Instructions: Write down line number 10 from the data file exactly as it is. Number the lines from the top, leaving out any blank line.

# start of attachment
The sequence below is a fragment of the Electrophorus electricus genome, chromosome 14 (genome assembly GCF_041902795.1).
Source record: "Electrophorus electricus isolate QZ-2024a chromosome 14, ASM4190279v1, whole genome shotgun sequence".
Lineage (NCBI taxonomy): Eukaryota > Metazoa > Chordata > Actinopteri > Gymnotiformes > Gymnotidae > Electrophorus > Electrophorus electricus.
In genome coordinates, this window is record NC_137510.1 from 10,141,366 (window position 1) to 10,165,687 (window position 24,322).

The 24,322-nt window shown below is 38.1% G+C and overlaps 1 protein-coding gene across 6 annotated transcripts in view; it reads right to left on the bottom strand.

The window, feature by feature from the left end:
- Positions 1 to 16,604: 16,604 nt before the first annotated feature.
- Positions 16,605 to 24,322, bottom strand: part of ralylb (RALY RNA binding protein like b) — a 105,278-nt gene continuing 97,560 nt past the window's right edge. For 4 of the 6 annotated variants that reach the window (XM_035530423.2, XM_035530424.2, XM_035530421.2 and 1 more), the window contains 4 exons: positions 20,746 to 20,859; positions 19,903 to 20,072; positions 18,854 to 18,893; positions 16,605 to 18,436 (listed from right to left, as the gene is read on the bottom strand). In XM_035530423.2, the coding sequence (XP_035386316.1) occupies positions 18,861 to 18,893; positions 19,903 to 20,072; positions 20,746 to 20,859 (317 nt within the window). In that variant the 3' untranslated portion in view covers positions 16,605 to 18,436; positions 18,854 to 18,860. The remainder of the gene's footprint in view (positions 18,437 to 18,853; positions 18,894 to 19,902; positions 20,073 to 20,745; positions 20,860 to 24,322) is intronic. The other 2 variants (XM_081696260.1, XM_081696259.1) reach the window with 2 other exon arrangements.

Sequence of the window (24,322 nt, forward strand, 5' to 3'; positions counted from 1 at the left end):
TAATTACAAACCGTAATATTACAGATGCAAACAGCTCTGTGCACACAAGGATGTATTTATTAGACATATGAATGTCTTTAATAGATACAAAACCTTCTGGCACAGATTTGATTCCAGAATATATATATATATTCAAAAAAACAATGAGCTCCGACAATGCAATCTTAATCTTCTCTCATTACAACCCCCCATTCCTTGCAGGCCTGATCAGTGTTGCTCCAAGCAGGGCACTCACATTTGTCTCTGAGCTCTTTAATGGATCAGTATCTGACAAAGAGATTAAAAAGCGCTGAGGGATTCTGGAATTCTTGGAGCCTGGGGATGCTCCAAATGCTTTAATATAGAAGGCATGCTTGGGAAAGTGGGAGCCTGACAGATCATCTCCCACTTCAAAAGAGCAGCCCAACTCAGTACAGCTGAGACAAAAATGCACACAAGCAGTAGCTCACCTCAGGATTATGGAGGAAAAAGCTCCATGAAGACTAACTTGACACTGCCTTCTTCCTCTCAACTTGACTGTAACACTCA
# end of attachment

TAATTACAAACCGTAATATTACAGATGCAAACAGCTCTGTGCACACAAGGATGTATTTATTAGACATATGAATGTCTTTAATAGATACAAAACCTTCTGGCACAGATTTGATTCCAGAATATATATATATATTCAAAAAAACAATGAGCTCCGACAATGCAATCTTAATCTTCTCTCATTACAACCCCCCATTCCTTGCAGGCCTGATCAGTGTTGCTCCAAGCAGGGCACTCACATTTGTCTCTGAGCTCTTTAATGGATCAGTATCTGACAAAGAGATTAAAAAGCGCTGAGGGATTCTGGAATTCTTGGAGCCTGGGGATGCTCCAAATGCTTTAATATAGAAGGCATGCTTGGGAAAGTGGGAGCCTGACAGATCATCTCCCACTTCAAAAGAGCAGCCCAACTCAGTACAGCTGAGACAAAAATGCACACAAGCAGTAGCTCACCTCAGGATTATGGAGGAAAAAGCTCCATGAAGACTAACTTGACACTGCCTTCTTCCTCTCAACTTGACTGTAACACTCA